WASHINGTON: A senior congressman overseeing the Navy’s shipbuilding accounts says the service can expect direct questions about what appears to be double counting of an amphibious warfare vessel in the budget request Of the president.
“I think it’s so obvious that this ship can’t be counted again this year,” Rep. Joe Courtney, D-Conn., told Breaking Defense in an interview today. “To the extent that you have to struggle with that, it kind of undermines the credibility” of the rest of the budget.
Courtney chairs the House Armed Services Sea Power and Projection Force Subcommittee, a key congressional panel with jurisdiction over the Navy’s shipbuilding budget request. Courtney, Expert Panel Rep. Rob Wittman, R-Va., and other lawmakers took notice when the service rolled out its new budget request, which counted the LHA-9 as one of nine new vessels purchased in fiscal year 2023 even though it had already been authorized for fiscal year 2020.
This is a problem because lawmakers in previous years drafted legislation that explicitly directs the Navy not to introduce a ship that has already been authorized in previous years as a new ship in subsequent budgets. For reasons that are still unclear, that is precisely what the Navy appears to have done in this case.
Breaking Defense has repeatedly sought comment from the Navy on this issue and, as of press time, has not received a response.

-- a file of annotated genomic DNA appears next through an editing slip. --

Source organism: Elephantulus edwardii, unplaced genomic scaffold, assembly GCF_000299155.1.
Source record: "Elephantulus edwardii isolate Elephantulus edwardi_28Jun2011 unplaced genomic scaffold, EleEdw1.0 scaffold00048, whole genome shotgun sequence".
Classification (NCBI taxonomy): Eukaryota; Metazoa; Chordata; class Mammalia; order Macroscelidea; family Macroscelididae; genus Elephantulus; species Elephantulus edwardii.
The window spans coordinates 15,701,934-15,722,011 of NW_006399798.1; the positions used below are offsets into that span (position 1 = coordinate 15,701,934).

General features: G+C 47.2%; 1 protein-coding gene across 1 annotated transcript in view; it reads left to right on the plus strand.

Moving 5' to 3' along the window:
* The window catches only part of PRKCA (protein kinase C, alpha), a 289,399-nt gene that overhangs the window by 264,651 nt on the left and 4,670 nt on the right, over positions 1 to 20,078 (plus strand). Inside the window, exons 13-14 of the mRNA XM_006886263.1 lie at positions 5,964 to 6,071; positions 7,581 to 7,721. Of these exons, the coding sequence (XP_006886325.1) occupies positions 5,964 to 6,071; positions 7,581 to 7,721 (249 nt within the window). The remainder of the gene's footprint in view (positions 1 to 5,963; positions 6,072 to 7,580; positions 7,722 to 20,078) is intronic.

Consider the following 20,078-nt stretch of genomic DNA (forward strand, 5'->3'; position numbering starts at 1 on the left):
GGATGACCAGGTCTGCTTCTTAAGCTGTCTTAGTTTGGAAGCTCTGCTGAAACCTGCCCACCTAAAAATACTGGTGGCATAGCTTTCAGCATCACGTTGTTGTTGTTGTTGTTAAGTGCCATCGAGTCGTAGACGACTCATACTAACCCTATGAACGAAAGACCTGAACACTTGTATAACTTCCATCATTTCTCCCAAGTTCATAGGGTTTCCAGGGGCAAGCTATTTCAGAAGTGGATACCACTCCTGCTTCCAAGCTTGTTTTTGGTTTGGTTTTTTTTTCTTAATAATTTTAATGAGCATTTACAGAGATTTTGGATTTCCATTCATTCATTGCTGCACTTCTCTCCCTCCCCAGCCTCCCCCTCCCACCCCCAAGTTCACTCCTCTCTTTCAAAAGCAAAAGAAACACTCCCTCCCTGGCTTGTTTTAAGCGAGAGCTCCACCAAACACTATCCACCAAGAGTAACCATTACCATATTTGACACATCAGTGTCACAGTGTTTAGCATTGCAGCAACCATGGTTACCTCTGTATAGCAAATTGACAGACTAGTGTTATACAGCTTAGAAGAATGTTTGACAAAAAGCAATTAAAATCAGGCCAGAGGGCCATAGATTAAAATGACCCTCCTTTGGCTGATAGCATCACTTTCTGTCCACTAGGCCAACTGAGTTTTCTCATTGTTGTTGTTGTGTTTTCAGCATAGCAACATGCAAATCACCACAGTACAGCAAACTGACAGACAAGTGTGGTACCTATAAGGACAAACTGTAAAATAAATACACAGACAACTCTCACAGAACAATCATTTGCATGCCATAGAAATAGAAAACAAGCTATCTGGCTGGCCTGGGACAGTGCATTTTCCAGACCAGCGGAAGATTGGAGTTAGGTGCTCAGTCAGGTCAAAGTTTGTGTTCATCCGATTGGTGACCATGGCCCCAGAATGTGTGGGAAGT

Courtney said he, too, has yet to receive an explanation from the service, but plans to seek answers in the annual private meetings lawmakers have with top service officials ahead of public hearings. of Congress.
“This subject is going to be addressed in a very direct way,” he said, calling the decision “disconcerting”.
During a separate interview several days after the budget was released, Wittman told Breaking Defense he could not speculate on the Navy’s intention. He chalked the service ship up to an insider baseball game between the Pentagon, White House and Congress — a game driven by the Pentagon’s need to track key White House-led budget numbers. .
“I’m not sure what the intentions are,” he said in an April 8 interview. “The job of Congress is to have the debate and do whatever we can to make sure our nation is in the right position to defend itself.”
Often when it comes to budgets, Wittman added, “the president proposes and Congress disposes. This is where things are.